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angiepalumbo
New Member

My ex husband used my SSN to file married and we are legally separated

 
5 Replies
SweetieJean
Level 15

My ex husband used my SSN to file married and we are legally separated

Were you legally married on 12/31/2016?
VolvoGirl
Level 15

My ex husband used my SSN to file married and we are legally separated

Did he file as Married Joint or Married filing Separately?
macuser_22
Level 15

My ex husband used my SSN to file married and we are legally separated

Are you actually "legally separated"?

IRS definition of legally separated:  "Legally separated from your spouse under a divorce or separate maintenance decree. State law governs whether you are married or legally separated under a divorce or separate maintenance decree."

If you are in fact legally separated  with a court ordered separate maintenance decree then your filing status is single - not married, however very few states recognize legal separation and since a legal separation is so similar to a divorce and has almost no advantage, very few people legally separate.

If you were married as of the end of the tax year and not actually legally separated then you (and your spouse) can only file married filing separately unless you *both* agree (and sign) a joint return.   When filing Married Separately then the spouses SSN is *required* to be on the separate tax return.

If you were actually divorced at the end of the tax year then your (and your ex) only filing status is single or possible head of household if a closely related relative was a dependent and lived with you.
**Disclaimer: This post is for discussion purposes only and is NOT tax advice. The author takes no responsibility for the accuracy of any information in this post.**
Opus 17
Level 15

My ex husband used my SSN to file married and we are legally separated

Couple of points.

1. If you are still married, you can file as married filing jointly, if you both agree.  This will usually result in lower taxes.  If you did not agree, and if he filed jointly, then he filed fraudulently and you can file on your own and let the IRS investigate.

2. If you are still married, your other options are to file as married filing separately, or head of household if you provide care in your home for a custodial dependent child. You can rarely file as single if you are still married.  The tax code is quoted above, but almost no one qualifies.  For example, in NY state, separations are voluntary (even if under court supervision) and they are reversible (the couple could reconcile) so the IRS does not accept separation in NY state as allowing the spouses to file as "unmarried" or single.  There are several tax court cases on this.  If you want to file as single, be prepared to fight it out with the IRS.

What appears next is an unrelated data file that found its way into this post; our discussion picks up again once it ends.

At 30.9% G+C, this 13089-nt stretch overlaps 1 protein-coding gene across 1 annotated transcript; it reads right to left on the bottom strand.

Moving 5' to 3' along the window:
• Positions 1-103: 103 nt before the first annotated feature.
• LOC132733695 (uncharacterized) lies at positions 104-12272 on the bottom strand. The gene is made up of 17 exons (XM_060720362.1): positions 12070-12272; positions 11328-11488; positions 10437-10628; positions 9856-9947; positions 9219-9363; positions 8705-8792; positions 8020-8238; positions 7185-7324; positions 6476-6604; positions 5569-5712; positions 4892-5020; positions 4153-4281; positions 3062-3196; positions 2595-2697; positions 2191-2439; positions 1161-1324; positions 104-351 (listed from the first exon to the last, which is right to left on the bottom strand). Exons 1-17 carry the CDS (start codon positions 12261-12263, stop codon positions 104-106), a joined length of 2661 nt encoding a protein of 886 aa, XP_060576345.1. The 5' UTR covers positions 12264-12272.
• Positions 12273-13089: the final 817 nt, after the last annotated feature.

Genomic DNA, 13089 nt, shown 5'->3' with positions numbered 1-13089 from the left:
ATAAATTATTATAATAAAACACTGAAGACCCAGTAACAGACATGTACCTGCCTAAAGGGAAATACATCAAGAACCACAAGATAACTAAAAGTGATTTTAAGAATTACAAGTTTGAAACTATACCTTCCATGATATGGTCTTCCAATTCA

Now,

If your spouse filed as married filing jointly, and you want to file as married filing separately, head of household or single, you will be blocked from e-filing.  Print your return and mail it to the IRS and let them investigate.  At some point you will need to be prepared to swear that he filed jointly without your permission.  And if you are trying to file as single, you will likely have to defend that in court.

If your spouse filed as married filing separately, he is required to use your SSN. This is so the IRS can double check his return against yours.  This will not block you from e-filing as head of household or married filing separately, because these are normal situations.  But it will block you from e-filing as single.  If you really think you qualify to file as single, print your return and mail it in.  Otherwise, change your status to married filing separately.

If your spouse filed as married filing separately, he might also have claimed you as a dependent.  He can only legally claim you as a dependent if you lived together all of 2016 and you had less than $4050 of your own income.  If he did claim you as a dependent, you need to print your return and file by mail.

And finally, if your spouse filed as married filing separately and he itemized his deductions, then you must also itemize, even if you don't have any deductions.  This is one big disadvantage of married filing separately but it is the law and there isn't any way around it unless you qualify to file as head of household.  You might be getting a rejection if you aren't itemizing.  You either need to itemize, or print your return and mail it in, but the IRS might bill you for the extra tax you may owe.

*Answers are correct to the best of my ability at the time of posting but do not constitute legal or tax advice.*
Jenamich
Returning Member

My ex husband used my SSN to file married and we are legally separated

I recieved a letter back in August 2021 from IRS stating that I filed joint but i never did.  I know my ex was the only one who knew and had access to my personal information and we were not married.  He didn't file with personal taxes, so I believe he was able to hide it with his business.  I'm investigating this situation but have not been successful at figure out who what and when.  IRS wouldn't send letters unless it's something serious right? 

 

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